Despite Chile being my destination that day, I still wanted to get insurance for Argentina in Esquel before leaving if possible, since I'd be crisscrossing the border a few times. I hit 5 places, all closed for holiday of course, then gassed up and gunned it for the Futaleufu border crossing and praying I wouldn’t get stopped. I’ve heard consequences are severe if you are caught without it and Jules had just met two Chilean riders whose bikes had been seized, adding to my paranoia.
Just south of town I saw a checkpoint ahead with 5 officers lined up on the center line and got nervous. I slowed and rolled up tentatively, preparing for the worst, to find 5 attractive female officers who were smiling and pleasantly waved me through. My fear immediately turned to sadness at the thought of missing the opportunity of being gang tackled and handcuffed by five women for no insurance. Damn.
It wasn't long before the blacktop changed to gravel that lay in piles and ribbons for about 20k to the border. Traffic was constant and the dust thick.
After a while the Argentinian border buildings came up with a long line of folks outside. The process was the most organized of any crossing yet, with an attendant organizing the line, and each step marked in order. It would have been a 10 minute process had the tourists not been there. An hour later I was back on the bike and a few hundred yards further at the Chilean border, similarly organized and easy, other than the line. It was a minor relief clearing Argentina and a possible insurance check.
I stopped at the small town of Futaleufu to sit in the warm sunshine and enjoy a cup of coffee. It was a nice little community, a bit hip with hipsters and backpackers about, and more traffic than usual from the summer vacationers.
The day was spectacular, with crisp sunshine and blue skies as I skated on stone marbles for the next 70 miles, rarely able to look at the mountains and false blue lakes and rivers surrounding me. Since this had become a main route after the landslide in Santa Lucia, they'd probably deemed it worthy of an upgrade and just as in the US, Ricky Bobby Johnny the road guy, thinks no problem can’t be cured by dumping 4 inches of gravel on it. There were sections that were great, but far more with rutted gravel piles keeping it interesting. Oncoming pickups and SUV's had as little sense or care as anywhere, driving far too fast and in your limited lane space, running you deep into gravel and smothering you in dust. At some point a dozer was schmearing an 8 inch deep layer of soft dirt on 4/5ths of the width of the road leaving a huge berm that couldn't be surmounted and an oncoming fire truck with lights blazing in the middle of nowhere was blasting towards me. I barely got over the berm then got stuck on the narrow strip. All in all, a typical riding day.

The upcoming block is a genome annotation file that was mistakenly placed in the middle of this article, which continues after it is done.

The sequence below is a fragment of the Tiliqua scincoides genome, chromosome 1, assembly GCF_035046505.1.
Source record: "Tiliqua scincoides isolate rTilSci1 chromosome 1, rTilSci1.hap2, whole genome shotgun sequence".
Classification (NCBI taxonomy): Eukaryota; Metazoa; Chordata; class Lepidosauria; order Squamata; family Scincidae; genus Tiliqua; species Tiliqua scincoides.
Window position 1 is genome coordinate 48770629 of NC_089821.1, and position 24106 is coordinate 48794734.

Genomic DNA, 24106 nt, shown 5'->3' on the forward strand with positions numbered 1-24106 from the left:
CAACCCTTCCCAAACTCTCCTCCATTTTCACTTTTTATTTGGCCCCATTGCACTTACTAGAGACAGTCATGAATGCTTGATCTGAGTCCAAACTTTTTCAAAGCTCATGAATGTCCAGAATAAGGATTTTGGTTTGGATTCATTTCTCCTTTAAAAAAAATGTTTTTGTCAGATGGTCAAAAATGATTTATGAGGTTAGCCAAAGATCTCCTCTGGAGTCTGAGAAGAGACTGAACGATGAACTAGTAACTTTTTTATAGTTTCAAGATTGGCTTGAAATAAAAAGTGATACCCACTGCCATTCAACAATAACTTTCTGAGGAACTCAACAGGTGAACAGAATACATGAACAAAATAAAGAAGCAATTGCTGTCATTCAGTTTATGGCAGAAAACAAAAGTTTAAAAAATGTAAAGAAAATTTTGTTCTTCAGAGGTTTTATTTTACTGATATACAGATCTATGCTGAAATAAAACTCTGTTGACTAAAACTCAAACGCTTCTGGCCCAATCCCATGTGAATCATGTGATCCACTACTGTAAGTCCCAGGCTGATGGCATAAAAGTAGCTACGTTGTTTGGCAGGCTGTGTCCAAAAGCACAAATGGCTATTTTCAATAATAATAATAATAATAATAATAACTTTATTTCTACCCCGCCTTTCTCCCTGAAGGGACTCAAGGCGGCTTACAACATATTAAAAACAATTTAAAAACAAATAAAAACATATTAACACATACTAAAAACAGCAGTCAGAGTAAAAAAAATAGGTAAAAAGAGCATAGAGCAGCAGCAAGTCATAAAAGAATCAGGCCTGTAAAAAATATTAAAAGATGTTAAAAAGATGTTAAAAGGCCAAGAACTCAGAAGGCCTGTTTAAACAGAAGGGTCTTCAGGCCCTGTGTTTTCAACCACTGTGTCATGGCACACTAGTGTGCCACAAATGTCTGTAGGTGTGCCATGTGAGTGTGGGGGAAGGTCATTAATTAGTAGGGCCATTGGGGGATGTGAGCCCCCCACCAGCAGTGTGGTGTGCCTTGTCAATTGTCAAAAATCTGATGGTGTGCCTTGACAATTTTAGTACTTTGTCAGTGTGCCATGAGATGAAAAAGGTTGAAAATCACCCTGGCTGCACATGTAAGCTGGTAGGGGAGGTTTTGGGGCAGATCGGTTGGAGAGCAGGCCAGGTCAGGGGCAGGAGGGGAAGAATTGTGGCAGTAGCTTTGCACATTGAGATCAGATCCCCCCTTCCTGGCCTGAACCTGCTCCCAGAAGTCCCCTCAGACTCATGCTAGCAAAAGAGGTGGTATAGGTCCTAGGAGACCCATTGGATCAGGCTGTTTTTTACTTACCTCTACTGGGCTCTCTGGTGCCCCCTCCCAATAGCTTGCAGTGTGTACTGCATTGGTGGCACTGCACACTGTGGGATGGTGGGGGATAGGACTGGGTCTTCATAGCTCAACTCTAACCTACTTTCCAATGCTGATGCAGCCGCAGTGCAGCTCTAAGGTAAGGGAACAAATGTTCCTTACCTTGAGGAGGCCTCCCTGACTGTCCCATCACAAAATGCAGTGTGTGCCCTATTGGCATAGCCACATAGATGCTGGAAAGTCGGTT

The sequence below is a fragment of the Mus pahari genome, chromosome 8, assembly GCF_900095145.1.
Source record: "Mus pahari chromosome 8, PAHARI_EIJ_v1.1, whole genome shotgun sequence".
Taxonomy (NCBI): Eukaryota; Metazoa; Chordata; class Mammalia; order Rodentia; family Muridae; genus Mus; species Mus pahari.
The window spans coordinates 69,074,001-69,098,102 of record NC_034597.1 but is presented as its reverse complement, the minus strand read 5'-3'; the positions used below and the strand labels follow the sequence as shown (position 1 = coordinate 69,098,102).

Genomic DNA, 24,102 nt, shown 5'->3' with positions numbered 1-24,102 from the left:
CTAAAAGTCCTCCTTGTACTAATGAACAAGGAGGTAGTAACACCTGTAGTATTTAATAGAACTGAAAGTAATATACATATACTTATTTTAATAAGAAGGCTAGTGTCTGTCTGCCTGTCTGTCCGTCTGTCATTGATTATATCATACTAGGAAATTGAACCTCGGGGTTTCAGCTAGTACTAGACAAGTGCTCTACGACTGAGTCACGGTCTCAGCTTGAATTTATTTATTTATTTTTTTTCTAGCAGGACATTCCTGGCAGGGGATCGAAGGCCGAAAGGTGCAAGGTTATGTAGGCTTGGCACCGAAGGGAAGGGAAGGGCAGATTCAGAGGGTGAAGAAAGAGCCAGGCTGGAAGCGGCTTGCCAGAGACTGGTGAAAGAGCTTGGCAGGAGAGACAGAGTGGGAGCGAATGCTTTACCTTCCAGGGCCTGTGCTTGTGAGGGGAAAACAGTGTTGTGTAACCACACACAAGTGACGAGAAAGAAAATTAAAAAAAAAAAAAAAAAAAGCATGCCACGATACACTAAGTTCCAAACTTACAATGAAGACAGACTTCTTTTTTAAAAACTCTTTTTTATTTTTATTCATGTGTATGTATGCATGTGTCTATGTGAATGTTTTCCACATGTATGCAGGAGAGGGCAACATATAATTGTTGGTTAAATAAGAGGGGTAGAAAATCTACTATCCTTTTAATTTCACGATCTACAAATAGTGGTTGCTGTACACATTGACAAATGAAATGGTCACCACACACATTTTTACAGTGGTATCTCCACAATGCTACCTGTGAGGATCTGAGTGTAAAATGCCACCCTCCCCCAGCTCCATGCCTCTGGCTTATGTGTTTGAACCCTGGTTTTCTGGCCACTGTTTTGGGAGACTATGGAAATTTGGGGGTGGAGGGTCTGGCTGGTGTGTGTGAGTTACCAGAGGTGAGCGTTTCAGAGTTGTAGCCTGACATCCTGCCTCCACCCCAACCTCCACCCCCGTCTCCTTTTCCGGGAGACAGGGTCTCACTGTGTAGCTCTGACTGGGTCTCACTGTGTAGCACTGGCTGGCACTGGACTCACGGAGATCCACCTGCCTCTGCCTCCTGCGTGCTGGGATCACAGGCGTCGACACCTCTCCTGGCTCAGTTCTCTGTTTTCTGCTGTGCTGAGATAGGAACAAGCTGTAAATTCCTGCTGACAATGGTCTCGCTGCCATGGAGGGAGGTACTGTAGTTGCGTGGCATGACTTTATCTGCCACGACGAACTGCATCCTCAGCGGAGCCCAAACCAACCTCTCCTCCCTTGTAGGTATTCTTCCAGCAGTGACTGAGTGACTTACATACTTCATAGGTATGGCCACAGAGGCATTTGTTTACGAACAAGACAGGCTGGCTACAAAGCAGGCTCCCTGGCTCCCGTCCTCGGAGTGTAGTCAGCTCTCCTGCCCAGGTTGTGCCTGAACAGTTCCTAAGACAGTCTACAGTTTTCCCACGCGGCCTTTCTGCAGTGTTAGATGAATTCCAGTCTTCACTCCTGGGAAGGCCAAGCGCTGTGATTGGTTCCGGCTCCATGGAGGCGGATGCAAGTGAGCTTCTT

The landscape was inspirational, a combination of the Alps, Alaska, Germany with some West Virginia thrown in. Rich soil and green fields, rivers of aqua blue and lakes the same color, with snow capped mountains around. What an awesome road it was and one I wish had been easier to ride for the viewing. As is often happens, there are no places to get stopped and off the bike, watching beautiful images slide away behind you. The gravel and cars were a real problem that day.
The town of Villa Santa Lucia showed on the GPS and then around a curve, in real life. The landslide bypass road was right at the edge, but one could see the swath of mud desolation and the damage in the town. It must have been a true nightmare to endure. Police and military watched the roads and construction. I was directed which way to go and was surprised to find asphalt when Ruta 7 came under the wheels.
I wasn't sure how much of the roads south were paved, but it felt damn good to roll up the engine revs and let the big 1200 roar on the silky smooth tarmac. The landscape was beautiful, one of the more impressive I’ve encountered and similar in my mind to what much of New Zealand might look.
It wasn’t too long before the road went back to gravel for sections, some easy and some overzealously covered. It appears it won’t be too long before the entire route south is finally blacktop.
La Junta wasn’t too far away and as the shadows got longer, I rolled into town, finding the only gas station and grabbing a juice for a butt break and a chance to look for lodging. A hotel showed to be about 50 yards down the road and I swung in to find a quiet oasis. It was a nice and cozy lodge, with the owners friendly, the rooms first rate and a small bar and restaurant as well. I grabbed the last room and decided to call it an early night and enjoy the fast internet. I can’t tell you how many times I’d tried to get a good hotel, only to find out the internet didn’t work worth a crap in the last few weeks. I’d gotten so far behind on the ride report and blog it was overwhelming and the time wasted trying to find the next and next hotel with internet was frustrating.
But not tonight, a king size bed and a nice warm laptop was the plan. Fifteen minutes in as I began my first photo upload, the internet stopped. Crap I thought and waited for it to cycle back on. Forty five minutes later and I was not happy, flying into the lobby to have the wonderful owner tell me they were sorry, but a truck carrying a high load had snagged the phone cable over the road and ripped out a huge section of the line, killing internet for the town. Of course. :D